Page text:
The bivariate model was(30)where is the vector of grain yields in environment of the 599 inbred lines; and are the trait means in the two environments, and **1** is a incidence vector of ones; and are the “additive genomic values” of the lines, and and are model residuals. In GBLUP (VanRaden 2008) the genetic signals captured by markers are represented as and where X is a centered and scaled matrix of genotype codes, and contains the marker allele substitution effects on trait The residual distribution was(31)where, as before, is the between-trait residual variance–covariance matrix. Effects of environment 1 are expected to be uncorrelated with those of environment 2. However, allowance was made for a non-null residual covariance because the additive genomic model may not capture extant epistasis involving additive effects, potentially creating correlations among residuals of the same lines in different environmental conditions.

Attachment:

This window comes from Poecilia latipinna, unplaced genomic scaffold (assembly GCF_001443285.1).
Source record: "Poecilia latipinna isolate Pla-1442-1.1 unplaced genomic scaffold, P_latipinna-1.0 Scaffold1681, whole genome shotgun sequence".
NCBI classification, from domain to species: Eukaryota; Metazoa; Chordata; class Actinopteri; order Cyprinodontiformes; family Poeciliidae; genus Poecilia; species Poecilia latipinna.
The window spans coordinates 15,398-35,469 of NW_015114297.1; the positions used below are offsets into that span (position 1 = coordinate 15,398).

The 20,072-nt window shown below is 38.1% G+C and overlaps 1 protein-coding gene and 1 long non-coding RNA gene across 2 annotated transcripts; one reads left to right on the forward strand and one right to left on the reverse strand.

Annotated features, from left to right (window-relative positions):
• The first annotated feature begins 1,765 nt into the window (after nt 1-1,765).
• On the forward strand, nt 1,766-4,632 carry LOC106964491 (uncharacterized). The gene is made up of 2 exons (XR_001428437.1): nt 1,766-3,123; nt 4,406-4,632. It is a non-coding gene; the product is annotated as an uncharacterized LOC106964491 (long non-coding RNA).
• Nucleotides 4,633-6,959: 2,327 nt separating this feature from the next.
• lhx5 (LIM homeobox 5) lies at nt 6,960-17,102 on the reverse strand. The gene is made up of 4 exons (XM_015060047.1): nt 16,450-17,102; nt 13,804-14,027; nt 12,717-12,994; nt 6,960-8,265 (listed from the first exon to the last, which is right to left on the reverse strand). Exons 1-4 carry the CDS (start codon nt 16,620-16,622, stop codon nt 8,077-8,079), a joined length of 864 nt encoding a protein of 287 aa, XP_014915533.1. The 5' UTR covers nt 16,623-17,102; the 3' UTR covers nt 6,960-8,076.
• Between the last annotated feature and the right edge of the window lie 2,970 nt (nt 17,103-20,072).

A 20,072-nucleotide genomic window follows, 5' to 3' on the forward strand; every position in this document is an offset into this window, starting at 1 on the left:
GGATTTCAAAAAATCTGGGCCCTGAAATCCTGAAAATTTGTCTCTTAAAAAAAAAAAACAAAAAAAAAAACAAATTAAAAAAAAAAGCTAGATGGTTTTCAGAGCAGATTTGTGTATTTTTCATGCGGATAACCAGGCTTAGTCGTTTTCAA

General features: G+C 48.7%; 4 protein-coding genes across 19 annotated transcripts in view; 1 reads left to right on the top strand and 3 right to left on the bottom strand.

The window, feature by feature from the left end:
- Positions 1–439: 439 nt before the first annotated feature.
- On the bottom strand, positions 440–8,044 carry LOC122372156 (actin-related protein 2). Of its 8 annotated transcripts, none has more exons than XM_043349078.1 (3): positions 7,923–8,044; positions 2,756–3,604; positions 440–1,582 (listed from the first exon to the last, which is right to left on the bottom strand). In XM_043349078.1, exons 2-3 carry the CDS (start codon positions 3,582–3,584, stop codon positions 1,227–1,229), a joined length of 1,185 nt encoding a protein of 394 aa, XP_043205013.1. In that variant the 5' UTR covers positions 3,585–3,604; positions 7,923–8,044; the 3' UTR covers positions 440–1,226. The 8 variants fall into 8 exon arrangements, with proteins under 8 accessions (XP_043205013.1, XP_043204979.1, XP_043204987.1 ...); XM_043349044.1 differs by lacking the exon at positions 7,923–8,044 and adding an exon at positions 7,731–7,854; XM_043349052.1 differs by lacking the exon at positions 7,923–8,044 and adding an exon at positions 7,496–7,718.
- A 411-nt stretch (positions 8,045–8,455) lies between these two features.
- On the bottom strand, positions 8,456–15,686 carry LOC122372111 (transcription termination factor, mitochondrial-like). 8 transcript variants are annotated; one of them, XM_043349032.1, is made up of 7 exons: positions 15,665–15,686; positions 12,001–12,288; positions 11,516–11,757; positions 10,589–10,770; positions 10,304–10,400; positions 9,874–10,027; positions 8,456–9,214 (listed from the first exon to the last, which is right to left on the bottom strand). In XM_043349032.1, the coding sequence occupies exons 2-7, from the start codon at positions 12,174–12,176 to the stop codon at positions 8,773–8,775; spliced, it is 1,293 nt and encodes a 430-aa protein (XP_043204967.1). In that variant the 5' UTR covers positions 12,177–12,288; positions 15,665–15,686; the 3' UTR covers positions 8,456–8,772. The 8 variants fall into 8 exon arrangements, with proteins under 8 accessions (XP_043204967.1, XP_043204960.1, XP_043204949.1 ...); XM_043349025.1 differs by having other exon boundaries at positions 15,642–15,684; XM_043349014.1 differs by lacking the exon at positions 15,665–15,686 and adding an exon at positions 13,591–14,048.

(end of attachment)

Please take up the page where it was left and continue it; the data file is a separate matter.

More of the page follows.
GBLUP assumed and so(32)is the variance–covariance matrix of marker effects. It follows that(33)where(34)is a between-trait variance–covariance matrix of the additive genomic values (here, *e.g.*, ) and is a genomic-relationship matrix describing genome-based similarities among the 599 lines. The preceding assumptions induce the marginal distribution(35)where V is the phenotypic covariance matrix. The bivariate best linear unbiased predictor of and (Henderson 1975) is:(36)where(37)is the bivariate generalized least-squares (GLS) estimator of the trait means.

BLUP and GLS require knowledge of and and we replaced these unknown matrices by estimates obtained using a crude, but simple, procedure. Genomic and residual variance components were obtained by univariate maximum likelihood analyses of traits 1, 2, and and covariance component estimates were calculated from the expression The resulting estimates of and were inside their corresponding parameter spaces. An estimate of B was obtained by applying relationship (34) to the estimated